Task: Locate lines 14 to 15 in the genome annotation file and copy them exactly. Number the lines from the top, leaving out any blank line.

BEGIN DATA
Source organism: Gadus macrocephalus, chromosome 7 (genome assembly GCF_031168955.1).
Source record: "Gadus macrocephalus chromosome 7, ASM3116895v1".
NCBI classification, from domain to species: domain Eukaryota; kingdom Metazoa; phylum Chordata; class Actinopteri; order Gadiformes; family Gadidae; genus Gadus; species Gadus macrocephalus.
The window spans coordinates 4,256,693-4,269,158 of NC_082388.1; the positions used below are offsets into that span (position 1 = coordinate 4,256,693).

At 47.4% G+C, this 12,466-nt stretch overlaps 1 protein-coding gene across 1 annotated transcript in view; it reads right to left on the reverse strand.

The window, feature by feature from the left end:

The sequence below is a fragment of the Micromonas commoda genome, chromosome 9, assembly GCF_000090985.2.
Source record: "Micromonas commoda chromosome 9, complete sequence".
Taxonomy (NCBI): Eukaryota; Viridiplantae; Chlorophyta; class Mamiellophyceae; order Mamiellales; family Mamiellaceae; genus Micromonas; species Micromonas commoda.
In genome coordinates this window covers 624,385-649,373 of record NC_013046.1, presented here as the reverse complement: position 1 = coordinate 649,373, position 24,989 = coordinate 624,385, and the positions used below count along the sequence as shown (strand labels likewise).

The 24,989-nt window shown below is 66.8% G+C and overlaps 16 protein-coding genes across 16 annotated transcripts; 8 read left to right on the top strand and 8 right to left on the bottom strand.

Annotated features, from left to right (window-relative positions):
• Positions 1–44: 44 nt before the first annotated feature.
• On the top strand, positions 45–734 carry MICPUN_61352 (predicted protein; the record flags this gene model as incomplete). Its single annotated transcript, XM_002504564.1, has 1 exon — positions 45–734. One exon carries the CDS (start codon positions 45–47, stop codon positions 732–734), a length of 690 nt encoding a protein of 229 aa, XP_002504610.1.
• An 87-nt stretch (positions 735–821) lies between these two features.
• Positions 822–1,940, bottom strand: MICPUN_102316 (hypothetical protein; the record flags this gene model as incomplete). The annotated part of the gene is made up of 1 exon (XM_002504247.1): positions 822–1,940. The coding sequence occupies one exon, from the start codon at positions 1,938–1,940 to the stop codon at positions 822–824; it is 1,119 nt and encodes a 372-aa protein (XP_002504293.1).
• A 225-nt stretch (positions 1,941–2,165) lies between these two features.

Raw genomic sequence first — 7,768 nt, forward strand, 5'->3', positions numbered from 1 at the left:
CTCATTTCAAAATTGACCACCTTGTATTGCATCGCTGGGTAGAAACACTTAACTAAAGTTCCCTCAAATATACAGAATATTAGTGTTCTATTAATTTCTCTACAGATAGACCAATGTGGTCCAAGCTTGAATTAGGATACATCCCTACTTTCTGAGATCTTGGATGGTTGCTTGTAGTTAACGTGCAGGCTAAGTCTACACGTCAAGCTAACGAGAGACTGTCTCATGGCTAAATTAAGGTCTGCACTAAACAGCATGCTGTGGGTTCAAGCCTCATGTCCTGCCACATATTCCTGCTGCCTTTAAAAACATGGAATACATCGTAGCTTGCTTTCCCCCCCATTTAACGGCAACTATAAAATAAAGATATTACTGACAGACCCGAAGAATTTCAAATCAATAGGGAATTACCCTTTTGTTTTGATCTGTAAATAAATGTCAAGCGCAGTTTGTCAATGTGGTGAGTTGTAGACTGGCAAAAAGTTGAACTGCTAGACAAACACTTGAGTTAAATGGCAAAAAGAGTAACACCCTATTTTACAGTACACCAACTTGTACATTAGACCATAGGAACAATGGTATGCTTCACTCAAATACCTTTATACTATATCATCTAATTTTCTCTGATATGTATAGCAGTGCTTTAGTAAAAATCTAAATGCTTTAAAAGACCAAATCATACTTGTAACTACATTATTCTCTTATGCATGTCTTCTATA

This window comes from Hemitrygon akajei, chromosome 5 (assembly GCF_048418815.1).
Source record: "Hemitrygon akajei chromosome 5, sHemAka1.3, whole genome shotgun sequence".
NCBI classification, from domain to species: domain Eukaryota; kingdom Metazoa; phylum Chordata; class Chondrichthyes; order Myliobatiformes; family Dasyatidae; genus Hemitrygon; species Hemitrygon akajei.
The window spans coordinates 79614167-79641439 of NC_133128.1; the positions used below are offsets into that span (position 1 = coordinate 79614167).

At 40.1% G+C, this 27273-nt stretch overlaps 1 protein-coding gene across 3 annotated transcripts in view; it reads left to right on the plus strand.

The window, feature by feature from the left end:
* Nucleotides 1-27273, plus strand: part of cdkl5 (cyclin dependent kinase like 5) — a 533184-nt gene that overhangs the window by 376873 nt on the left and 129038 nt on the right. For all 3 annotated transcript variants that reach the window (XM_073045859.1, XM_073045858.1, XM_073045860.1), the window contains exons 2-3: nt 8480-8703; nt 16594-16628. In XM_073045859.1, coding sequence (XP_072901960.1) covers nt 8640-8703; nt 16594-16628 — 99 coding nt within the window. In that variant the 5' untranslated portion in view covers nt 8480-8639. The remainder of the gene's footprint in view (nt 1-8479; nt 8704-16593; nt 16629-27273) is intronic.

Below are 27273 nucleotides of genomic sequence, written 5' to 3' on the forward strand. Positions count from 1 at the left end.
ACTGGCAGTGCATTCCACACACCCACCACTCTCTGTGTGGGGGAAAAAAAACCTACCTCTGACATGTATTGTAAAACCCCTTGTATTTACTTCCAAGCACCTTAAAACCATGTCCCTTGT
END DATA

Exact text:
• On the top strand, positions 45–734 carry MICPUN_61352 (predicted protein; the record flags this gene model as incomplete). Its single annotated transcript, XM_002504564.1, has 1 exon — positions 45–734. One exon carries the CDS (start codon positions 45–47, stop codon positions 732–734), a length of 690 nt encoding a protein of 229 aa, XP_002504610.1.
• An 87-nt stretch (positions 735–821) lies between these two features.